Apple Archive

Antique Radio Design and the Mac

- 2001.09.07

One of my hobbies, aside from working with Macintosh computers, is collecting antique radios. I have realized that both of my interests have several things in common with the other. Both Macintosh computers and antique radios both feature some interesting designs.

During the 1930s, the many designers (such as Raymond Loewy, Henry Dreyfuss, Walter Dorwin Teague, and Norman Bel Geddes) restyled common products in order to try to help them sell better in the poor economy. It wasn't just radios that started showing up with new designs, but toasters, refrigerators, and telephones, among other things. New materials were also being used, such as Bakelite ("the material of a thousand uses"), Catalin, and Plaskon.

The key phrase was "a radio in every room" - and radio manufacturers hired famous designers to come up with new cabinet designs so that people would buy their products. One of the most popular designs is known as "Art Deco," which came around after the 1925 Paris Exhibition.

New ideas started becoming popular, like the clock radio. Have one in your bedroom to wake up Philco 70to and another in the kitchen, which featured an electric outlet in the back for your coffee machine, to make your coffee in the morning.

Some radios had their cabinets designed to help the radio function better. The Stewart Warner model R 1821A has the speaker on the left side, facing inwards, for better sound. The Philco model 16L floor model has a special rear cover over the speaker portion of the cabinet, to help improve the already excellent sound. From built-in antennas that you could rotate to improve reception to "magic eye" tubes which helped you tune in a station better, there were all sorts of new gimmicks to make people want to buy a specific model of radio.

Take a look at Apple computers. Each case has been designed to look nice as well as function with the hardware design. The Quadra 700 was designed so that it draws air in through the floppy drive slot. The iMac is designed with special vent holes so that the system is kept cool without a fan. The AppleDesign team has come up with some truly unique designs, The Macintoshsuch as the original Macintosh case design, the Colour Classic, and the 20th Anniversary Macintosh. Each new model has some new feature which you "can't live without" (the handle on the original iBook, the slot loading CD-ROM drive on the iMacs).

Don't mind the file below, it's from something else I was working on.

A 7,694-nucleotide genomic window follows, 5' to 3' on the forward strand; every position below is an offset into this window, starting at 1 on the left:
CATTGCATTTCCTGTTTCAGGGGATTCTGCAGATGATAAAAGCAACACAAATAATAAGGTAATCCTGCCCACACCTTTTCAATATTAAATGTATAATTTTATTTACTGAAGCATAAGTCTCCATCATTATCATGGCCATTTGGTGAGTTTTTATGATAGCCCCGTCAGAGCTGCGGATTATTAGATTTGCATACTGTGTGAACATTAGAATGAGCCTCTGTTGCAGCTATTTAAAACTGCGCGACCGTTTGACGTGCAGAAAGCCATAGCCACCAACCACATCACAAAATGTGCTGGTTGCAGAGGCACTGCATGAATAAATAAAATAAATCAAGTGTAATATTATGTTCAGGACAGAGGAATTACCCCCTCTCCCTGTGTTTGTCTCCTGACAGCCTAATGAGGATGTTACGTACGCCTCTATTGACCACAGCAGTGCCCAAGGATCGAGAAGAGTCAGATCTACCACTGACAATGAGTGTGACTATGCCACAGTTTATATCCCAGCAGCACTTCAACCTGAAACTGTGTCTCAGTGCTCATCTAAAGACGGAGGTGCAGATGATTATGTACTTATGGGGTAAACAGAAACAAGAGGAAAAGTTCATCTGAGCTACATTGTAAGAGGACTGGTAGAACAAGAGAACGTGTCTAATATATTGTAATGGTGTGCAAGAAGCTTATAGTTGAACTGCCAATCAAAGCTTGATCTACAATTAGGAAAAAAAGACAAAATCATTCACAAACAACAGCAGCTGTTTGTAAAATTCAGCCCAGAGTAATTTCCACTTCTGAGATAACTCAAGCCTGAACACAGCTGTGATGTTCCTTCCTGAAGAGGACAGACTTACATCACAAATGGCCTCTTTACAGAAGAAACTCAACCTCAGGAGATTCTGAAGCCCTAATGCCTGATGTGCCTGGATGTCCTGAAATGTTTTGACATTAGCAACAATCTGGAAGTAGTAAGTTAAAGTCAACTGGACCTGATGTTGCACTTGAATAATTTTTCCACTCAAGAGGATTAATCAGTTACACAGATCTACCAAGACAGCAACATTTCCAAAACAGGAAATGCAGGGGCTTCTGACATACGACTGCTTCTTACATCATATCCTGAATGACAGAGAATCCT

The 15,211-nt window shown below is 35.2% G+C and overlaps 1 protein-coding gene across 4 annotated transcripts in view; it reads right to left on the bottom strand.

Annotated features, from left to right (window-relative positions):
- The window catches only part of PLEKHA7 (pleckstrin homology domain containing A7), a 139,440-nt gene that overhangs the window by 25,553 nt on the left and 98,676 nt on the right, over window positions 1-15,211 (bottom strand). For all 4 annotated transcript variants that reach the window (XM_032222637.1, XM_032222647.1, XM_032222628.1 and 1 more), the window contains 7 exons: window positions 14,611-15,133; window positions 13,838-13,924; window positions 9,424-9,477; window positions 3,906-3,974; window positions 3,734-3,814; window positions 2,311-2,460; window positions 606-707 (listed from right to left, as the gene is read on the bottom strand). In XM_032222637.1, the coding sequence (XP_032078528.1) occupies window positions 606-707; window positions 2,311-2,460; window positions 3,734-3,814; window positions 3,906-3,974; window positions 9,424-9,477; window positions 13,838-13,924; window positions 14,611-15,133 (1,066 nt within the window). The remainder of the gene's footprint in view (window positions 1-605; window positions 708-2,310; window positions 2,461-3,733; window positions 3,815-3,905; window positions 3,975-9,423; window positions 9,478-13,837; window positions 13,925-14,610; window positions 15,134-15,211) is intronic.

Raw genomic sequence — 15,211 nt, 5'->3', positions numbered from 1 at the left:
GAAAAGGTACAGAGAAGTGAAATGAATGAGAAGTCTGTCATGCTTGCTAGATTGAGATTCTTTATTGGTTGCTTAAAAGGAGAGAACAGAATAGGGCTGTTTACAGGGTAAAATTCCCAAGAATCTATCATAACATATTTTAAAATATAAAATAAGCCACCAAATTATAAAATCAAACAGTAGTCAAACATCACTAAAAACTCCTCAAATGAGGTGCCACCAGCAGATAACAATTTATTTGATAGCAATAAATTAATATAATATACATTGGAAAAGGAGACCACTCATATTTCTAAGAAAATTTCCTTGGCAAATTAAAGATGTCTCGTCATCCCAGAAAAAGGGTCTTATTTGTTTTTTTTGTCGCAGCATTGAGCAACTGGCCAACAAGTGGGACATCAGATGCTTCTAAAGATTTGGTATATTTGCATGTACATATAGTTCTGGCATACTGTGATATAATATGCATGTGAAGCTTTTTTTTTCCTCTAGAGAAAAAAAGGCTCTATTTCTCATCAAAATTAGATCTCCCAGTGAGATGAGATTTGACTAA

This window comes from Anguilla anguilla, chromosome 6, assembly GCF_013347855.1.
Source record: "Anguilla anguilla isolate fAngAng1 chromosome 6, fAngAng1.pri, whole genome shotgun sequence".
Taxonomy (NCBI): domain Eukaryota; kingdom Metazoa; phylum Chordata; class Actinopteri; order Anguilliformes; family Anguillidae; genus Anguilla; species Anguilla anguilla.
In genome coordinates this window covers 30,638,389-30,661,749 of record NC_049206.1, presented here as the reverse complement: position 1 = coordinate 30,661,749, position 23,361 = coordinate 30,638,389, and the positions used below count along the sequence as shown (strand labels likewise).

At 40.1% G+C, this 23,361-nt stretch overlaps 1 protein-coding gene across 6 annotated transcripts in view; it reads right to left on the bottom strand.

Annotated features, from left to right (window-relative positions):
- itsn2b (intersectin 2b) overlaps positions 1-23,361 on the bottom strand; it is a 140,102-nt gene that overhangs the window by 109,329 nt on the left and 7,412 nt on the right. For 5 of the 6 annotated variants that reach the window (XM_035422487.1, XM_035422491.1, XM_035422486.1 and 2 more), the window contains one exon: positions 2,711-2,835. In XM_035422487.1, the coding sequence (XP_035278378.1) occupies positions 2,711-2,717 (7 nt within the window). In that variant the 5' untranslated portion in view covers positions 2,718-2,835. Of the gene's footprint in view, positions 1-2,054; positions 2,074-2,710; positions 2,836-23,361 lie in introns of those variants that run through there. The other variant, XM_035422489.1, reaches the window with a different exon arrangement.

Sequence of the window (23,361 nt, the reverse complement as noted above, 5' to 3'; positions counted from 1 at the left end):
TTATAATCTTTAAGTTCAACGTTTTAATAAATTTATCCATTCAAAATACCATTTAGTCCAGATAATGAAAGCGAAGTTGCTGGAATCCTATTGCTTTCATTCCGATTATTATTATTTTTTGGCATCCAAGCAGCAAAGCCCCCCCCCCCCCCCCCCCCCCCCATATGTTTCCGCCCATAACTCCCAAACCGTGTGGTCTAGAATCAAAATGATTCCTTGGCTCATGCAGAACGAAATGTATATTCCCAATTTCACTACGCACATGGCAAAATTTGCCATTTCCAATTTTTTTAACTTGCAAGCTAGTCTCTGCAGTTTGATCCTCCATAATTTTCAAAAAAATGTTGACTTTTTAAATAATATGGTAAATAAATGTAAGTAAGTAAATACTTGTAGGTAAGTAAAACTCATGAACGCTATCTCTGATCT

While Macintosh computers weren't always designed by famous designers, there is a lot of thought that goes into the design. The lines on the Macintosh II aren't there for no reason. Try to picture a Mac II without the lines on the top, side, and bottom of the front. Mac IIIt would be pretty plain, boring, and unprofessional looking. Adding some simple lines really improved the look of the machine.

If the iMac had shipped in beige instead of Bondi blue, chances are that it wouldn't have sold as well.

The design of the Mac is one reason why they always manage to look good - even old models. The Quadra 630 (1995) looks just as modern as the beige G3 desktop (1997).

Antique radios always look good, also because of their design. While the components inside are not made with the latest technology, the design of the case can look great even in the most modern of rooms.

I will be mentioning several "further reading" links next week regarding design in the 1930s. In the meantime, if you are interested in looking for an antique radio, there are a couple places you can look. eBay can be a great place to buy them, but you really have to know what you are buying, and it is almost impossible to get a guarantee that a radio is working even if the seller says it is. The electronics are over 50 years old.

If you just want one to put up on a shelf to look at, eBay might be the best way to go. If you want a working radio with a guarantee, I suggest you contact someone who restores these radios, such as Mike Urban at Urban Radio & Collectibles.

More soon.

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